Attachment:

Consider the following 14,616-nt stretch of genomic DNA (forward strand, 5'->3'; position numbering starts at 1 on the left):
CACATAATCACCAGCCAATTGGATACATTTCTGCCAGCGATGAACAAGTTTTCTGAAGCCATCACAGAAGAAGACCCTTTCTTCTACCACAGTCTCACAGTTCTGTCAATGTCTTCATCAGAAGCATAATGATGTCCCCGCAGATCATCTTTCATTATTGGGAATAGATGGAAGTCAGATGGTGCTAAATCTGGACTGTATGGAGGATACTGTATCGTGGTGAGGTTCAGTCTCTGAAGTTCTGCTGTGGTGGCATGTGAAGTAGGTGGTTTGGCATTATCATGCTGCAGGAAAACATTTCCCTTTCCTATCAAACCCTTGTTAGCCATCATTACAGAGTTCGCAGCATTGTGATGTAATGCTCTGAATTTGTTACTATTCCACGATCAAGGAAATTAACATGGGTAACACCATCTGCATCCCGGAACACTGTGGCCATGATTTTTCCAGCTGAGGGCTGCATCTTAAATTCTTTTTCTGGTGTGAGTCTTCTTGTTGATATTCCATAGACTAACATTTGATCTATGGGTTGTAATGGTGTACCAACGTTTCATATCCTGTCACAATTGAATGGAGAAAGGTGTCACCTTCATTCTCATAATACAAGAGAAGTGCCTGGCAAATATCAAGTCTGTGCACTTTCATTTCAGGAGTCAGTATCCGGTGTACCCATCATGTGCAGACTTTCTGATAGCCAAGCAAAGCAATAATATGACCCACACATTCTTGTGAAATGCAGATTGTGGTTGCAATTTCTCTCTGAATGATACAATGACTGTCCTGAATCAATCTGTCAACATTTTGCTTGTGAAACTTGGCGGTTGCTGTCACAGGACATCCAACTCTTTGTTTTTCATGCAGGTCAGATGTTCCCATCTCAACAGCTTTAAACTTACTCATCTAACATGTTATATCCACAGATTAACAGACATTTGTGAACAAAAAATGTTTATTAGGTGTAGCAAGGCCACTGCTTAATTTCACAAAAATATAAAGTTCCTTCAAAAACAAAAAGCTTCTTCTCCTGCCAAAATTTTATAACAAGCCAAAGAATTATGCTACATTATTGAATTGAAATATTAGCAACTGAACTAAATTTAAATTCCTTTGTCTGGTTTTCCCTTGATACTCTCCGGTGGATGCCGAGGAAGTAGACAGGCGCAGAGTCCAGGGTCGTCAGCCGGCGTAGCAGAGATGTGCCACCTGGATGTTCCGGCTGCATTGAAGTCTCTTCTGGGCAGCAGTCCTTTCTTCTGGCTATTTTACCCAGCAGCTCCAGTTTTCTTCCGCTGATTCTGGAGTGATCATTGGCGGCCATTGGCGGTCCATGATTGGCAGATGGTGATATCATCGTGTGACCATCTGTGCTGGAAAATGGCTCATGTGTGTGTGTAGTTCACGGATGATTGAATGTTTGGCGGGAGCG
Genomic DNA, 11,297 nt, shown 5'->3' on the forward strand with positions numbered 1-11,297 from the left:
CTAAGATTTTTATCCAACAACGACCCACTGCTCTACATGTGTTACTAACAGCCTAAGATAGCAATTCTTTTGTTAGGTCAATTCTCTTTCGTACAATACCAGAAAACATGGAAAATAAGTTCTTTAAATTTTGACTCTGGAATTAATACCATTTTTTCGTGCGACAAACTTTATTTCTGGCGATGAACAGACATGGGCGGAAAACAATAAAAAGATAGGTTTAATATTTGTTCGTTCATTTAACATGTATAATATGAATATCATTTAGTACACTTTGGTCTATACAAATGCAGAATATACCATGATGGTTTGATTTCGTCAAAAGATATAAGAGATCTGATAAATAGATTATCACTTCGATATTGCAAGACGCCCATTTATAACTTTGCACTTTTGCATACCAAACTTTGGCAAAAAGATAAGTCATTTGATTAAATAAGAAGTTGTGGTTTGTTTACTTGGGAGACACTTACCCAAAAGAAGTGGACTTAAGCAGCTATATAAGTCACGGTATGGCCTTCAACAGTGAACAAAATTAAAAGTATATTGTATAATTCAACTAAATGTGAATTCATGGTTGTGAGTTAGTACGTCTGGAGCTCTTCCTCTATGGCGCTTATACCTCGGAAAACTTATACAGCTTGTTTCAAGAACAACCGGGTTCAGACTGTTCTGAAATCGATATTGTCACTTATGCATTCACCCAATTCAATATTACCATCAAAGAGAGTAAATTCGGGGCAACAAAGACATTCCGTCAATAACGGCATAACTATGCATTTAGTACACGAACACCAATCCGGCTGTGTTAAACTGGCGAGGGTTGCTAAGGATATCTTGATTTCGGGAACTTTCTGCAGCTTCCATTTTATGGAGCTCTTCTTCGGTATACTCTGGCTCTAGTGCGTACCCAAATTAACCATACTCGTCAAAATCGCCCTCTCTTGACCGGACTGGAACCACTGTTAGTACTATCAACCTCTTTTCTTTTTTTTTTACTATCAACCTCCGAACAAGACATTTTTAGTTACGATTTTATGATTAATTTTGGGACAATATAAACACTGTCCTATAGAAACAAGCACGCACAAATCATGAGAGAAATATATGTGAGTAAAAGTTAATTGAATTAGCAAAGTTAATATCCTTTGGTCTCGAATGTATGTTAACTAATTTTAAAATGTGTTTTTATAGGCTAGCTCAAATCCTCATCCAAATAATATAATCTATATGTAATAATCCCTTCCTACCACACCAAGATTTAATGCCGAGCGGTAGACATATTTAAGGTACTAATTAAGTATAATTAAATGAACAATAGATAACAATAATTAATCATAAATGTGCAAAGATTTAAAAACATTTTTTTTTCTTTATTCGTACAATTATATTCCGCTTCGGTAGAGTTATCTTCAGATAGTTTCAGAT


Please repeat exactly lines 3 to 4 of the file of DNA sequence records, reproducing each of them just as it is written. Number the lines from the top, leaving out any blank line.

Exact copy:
Genomic DNA, 11,297 nt, shown 5'->3' on the forward strand with positions numbered 1-11,297 from the left:
CTAAGATTTTTATCCAACAACGACCCACTGCTCTACATGTGTTACTAACAGCCTAAGATAGCAATTCTTTTGTTAGGTCAATTCTCTTTCGTACAATACCAGAAAACATGGAAAATAAGTTCTTTAAATTTTGACTCTGGAATTAATACCATTTTTTCGTGCGACAAACTTTATTTCTGGCGATGAACAGACATGGGCGGAAAACAATAAAAAGATAGGTTTAATATTTGTTCGTTCATTTAACATGTATAATATGAATATCATTTAGTACACTTTGGTCTATACAAATGCAGAATATACCATGATGGTTTGATTTCGTCAAAAGATATAAGAGATCTGATAAATAGATTATCACTTCGATATTGCAAGACGCCCATTTATAACTTTGCACTTTTGCATACCAAACTTTGGCAAAAAGATAAGTCATTTGATTAAATAAGAAGTTGTGGTTTGTTTACTTGGGAGACACTTACCCAAAAGAAGTGGACTTAAGCAGCTATATAAGTCACGGTATGGCCTTCAACAGTGAACAAAATTAAAAGTATATTGTATAATTCAACTAAATGTGAATTCATGGTTGTGAGTTAGTACGTCTGGAGCTCTTCCTCTATGGCGCTTATACCTCGGAAAACTTATACAGCTTGTTTCAAGAACAACCGGGTTCAGACTGTTCTGAAATCGATATTGTCACTTATGCATTCACCCAATTCAATATTACCATCAAAGAGAGTAAATTCGGGGCAACAAAGACATTCCGTCAATAACGGCATAACTATGCATTTAGTACACGAACACCAATCCGGCTGTGTTAAACTGGCGAGGGTTGCTAAGGATATCTTGATTTCGGGAACTTTCTGCAGCTTCCATTTTATGGAGCTCTTCTTCGGTATACTCTGGCTCTAGTGCGTACCCAAATTAACCATACTCGTCAAAATCGCCCTCTCTTGACCGGACTGGAACCACTGTTAGTACTATCAACCTCTTTTCTTTTTTTTTTACTATCAACCTCCGAACAAGACATTTTTAGTTACGATTTTATGATTAATTTTGGGACAATATAAACACTGTCCTATAGAAACAAGCACGCACAAATCATGAGAGAAATATATGTGAGTAAAAGTTAATTGAATTAGCAAAGTTAATATCCTTTGGTCTCGAATGTATGTTAACTAATTTTAAAATGTGTTTTTATAGGCTAGCTCAAATCCTCATCCAAATAATATAATCTATATGTAATAATCCCTTCCTACCACACCAAGATTTAATGCCGAGCGGTAGACATATTTAAGGTACTAATTAAGTATAATTAAATGAACAATAGATAACAATAATTAATCATAAATGTGCAAAGATTTAAAAACATTTTTTTTTCTTTATTCGTACAATTATATTCCGCTTCGGTAGAGTTATCTTCAGATAGTTTCAGAT